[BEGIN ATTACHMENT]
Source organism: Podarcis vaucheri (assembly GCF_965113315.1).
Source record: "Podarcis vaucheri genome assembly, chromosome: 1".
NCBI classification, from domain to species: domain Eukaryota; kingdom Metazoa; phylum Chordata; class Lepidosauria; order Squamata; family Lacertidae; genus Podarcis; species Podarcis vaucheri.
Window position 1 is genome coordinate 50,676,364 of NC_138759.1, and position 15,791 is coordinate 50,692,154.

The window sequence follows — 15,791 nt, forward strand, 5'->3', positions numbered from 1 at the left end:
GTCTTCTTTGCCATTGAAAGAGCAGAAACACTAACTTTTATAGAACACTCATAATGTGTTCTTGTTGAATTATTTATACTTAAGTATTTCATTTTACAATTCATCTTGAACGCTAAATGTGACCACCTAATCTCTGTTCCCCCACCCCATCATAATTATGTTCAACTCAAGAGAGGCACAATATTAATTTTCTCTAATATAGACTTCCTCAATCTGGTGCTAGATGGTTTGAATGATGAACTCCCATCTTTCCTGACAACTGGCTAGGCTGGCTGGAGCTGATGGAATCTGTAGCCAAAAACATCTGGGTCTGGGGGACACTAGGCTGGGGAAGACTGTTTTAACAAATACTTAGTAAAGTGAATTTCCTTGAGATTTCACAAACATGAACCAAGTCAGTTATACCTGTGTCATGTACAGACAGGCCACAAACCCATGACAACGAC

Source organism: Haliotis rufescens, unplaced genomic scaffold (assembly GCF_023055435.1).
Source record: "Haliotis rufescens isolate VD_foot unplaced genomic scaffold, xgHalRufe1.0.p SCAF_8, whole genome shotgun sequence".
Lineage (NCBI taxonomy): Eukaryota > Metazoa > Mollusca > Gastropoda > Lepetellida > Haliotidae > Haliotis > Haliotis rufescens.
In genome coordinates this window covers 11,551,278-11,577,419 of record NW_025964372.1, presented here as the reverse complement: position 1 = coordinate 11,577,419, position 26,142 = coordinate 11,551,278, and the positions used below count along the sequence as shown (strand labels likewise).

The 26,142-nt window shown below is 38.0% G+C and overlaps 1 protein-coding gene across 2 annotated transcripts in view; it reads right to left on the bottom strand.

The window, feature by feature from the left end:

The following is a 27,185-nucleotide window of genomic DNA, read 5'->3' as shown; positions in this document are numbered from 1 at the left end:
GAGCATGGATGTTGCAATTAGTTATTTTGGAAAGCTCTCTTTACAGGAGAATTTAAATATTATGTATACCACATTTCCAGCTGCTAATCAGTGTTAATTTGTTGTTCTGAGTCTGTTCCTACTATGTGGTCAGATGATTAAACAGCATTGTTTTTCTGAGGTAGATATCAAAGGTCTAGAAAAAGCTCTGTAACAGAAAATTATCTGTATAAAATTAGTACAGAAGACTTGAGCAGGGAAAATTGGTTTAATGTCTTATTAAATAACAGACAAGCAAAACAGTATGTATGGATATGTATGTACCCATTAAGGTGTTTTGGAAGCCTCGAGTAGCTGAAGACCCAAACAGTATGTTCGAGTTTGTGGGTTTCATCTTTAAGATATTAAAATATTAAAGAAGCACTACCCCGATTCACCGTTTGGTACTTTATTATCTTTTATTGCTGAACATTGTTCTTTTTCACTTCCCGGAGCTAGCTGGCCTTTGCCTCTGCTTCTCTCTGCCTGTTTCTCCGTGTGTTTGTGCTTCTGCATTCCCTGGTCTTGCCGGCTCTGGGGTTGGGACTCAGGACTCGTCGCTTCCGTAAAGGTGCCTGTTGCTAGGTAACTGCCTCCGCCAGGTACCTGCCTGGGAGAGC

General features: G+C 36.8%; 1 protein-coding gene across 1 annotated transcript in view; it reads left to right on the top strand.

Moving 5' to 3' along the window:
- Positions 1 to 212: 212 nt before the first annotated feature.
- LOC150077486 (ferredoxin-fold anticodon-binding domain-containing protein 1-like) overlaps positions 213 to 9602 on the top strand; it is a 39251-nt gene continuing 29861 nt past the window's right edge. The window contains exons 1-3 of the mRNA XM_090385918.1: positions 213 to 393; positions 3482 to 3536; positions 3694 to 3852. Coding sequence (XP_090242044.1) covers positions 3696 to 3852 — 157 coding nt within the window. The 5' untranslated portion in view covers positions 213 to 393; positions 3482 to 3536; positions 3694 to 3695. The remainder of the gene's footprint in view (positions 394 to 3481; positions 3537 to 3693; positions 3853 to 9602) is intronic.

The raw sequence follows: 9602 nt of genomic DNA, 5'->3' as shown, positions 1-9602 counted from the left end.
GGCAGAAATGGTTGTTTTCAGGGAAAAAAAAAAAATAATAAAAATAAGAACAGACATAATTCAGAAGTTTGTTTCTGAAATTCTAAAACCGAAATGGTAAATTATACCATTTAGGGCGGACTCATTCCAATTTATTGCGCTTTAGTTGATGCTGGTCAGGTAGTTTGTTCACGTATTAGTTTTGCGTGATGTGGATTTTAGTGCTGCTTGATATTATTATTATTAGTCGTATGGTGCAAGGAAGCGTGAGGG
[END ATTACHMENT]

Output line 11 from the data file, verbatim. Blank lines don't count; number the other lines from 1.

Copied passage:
The 26,142-nt window shown below is 38.0% G+C and overlaps 1 protein-coding gene across 2 annotated transcripts in view; it reads right to left on the bottom strand.